5,903,078

 

5,262,417

Long-term debt, less current portion

 

3,824,288

 

4,123,217

Operating lease liabilities, less current portion

1,761,732

��

1,718,691

Deferred income taxes

 

165,396

 

155,899

Other liabilities

 

203,370

 

196,160

Shareholders’ equity (deficit):

 

  

 

  

Common stock, $0.01 par value:

 

Authorized shares – 245,000,000

Issued and outstanding shares –

69,734,990 as of March 31, 2021, and

71,123,109 as of December 31, 2020

697

 

711

Additional paid-in capital

 

1,274,033

 

1,280,841

Retained deficit

 

(1,275,409)

 

(1,139,139)

Accumulated other comprehensive loss

(6,298)

(2,155)

Total shareholders’ (deficit) equity

 

(6,977)

 

140,258

Total liabilities and shareholders’ equity (deficit)

$

11,850,887

$

11,596,642

Note:  The balance sheet at December 31, 2020, has been derived from the audited consolidated financial statements at that date but does not include all of the information and footnotes required by United States generally accepted accounting principles for complete financial statements.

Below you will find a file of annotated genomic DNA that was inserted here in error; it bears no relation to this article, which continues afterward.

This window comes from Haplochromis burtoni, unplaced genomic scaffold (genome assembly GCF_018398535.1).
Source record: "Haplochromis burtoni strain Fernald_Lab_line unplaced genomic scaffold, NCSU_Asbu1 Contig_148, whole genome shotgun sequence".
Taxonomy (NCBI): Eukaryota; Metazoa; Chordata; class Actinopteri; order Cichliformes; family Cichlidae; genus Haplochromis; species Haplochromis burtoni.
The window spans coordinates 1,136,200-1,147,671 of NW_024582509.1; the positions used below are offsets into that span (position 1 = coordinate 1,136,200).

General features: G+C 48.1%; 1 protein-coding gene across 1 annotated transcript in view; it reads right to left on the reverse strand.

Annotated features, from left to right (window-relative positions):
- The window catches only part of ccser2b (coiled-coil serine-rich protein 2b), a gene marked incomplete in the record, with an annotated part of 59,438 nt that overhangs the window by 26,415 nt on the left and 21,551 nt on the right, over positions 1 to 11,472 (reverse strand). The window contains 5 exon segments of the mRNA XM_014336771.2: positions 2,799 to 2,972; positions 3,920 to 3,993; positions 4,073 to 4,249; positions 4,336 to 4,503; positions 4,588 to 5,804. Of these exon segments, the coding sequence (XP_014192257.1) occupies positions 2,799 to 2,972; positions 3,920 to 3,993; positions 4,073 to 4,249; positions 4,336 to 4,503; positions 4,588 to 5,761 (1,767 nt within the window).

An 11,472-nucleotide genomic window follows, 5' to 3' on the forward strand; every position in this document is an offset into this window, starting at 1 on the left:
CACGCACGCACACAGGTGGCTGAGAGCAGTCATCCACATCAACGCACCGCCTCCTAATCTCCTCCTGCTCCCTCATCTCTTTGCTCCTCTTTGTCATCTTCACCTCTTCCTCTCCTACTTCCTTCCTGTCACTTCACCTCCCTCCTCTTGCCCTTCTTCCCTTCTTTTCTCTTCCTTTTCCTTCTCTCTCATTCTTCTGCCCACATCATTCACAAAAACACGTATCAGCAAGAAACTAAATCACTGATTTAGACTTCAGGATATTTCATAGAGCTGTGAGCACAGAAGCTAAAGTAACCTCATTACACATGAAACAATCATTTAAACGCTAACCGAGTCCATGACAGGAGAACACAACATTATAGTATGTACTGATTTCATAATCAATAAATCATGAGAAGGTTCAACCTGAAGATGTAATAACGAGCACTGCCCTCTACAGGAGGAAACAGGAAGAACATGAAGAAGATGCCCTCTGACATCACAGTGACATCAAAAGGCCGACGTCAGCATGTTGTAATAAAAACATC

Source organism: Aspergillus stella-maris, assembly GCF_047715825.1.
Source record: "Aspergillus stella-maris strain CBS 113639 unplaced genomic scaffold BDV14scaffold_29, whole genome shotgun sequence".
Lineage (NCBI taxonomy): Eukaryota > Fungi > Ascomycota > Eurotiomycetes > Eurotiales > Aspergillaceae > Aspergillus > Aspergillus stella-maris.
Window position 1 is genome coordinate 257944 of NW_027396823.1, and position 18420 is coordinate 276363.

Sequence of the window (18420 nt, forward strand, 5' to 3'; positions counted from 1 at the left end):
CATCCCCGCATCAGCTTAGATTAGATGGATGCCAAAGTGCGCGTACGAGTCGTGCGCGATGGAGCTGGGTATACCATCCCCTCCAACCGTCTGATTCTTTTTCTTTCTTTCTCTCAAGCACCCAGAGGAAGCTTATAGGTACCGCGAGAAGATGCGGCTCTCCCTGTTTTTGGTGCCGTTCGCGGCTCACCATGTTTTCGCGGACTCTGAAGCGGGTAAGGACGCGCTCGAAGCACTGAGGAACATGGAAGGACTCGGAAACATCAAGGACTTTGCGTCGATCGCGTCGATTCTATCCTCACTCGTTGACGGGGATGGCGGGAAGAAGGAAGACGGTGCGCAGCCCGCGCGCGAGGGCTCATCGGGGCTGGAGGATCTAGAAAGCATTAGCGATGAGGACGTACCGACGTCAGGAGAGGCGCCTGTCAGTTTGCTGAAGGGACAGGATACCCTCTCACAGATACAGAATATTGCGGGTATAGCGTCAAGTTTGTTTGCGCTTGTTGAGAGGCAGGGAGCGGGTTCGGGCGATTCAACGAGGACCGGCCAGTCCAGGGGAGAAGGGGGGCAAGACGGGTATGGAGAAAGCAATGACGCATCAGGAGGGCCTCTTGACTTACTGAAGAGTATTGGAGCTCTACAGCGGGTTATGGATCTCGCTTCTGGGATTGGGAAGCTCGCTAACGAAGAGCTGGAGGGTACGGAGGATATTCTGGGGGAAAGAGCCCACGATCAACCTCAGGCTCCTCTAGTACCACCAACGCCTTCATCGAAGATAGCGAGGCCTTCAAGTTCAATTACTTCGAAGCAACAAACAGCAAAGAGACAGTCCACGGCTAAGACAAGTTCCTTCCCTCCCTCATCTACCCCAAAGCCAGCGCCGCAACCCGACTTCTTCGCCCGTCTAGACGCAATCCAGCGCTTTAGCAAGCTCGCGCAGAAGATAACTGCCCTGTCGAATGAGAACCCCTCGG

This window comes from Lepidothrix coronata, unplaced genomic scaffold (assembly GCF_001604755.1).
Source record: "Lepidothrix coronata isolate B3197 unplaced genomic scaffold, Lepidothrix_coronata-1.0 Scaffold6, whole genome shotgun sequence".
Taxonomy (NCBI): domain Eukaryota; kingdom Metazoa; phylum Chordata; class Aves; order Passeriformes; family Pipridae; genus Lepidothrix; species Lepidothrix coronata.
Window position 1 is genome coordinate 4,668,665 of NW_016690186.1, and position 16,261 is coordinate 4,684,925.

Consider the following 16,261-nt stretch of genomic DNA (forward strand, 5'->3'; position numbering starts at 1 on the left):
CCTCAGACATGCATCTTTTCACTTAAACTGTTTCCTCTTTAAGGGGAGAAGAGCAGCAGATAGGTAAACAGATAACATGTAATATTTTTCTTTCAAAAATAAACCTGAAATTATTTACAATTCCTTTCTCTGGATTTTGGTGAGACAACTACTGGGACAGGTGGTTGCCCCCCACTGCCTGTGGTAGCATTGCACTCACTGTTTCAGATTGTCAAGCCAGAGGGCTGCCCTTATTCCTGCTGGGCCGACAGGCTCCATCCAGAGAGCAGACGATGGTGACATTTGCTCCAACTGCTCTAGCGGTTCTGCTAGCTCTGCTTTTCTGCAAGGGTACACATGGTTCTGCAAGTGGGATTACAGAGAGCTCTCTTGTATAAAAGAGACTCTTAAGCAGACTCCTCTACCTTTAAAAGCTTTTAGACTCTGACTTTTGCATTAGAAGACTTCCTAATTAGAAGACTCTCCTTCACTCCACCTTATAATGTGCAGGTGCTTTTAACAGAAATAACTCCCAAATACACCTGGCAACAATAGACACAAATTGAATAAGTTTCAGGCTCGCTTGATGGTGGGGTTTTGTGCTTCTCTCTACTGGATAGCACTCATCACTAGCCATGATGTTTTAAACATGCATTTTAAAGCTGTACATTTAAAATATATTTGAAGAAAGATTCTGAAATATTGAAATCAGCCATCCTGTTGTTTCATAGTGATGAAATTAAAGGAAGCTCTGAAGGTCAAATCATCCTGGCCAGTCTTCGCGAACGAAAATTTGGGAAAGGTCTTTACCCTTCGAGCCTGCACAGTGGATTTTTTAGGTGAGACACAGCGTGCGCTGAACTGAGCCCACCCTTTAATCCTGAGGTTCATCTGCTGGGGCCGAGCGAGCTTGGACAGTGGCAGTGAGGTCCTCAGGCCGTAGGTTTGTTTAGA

See accompanying Notes to condensed consolidated financial statements.

2

O’REILLY AUTOMOTIVE, INC. AND SUBSIDIARIES

CONDENSED CONSOLIDATED STATEMENTS OF INCOME

(Unaudited)

(In thousands, except per share data)

For the Three Months Ended

March 31, 

    

2021

    

2020

Sales

$

3,090,899

$

2,476,487

Cost of goods sold, including warehouse and distribution expenses

 

1,450,104

 

1,180,581

Gross profit

 

1,640,795

 

1,295,906

Selling, general and administrative expenses

 

949,690

 

872,345

Operating income

 

691,105

 

423,561

Other income (expense):

 

  

 

  

Interest expense

 

(37,506)

 

(39,386)

Interest income

 

537

 

675

Other, net

 

1,691

 

(5,190)

Total other expense

 

(35,278)

 

(43,901)

Income before income taxes

 

655,827

 

379,660

Provision for income taxes

 

154,218

 

79,222

Net income

$

501,609

$

300,438

Earnings per share-basic:

 

  

 

  

Earnings per share

$

7.13

$

4.00

Weighted-average common shares outstanding – basic

 

70,383

 

75,022

Earnings per share-assuming dilution: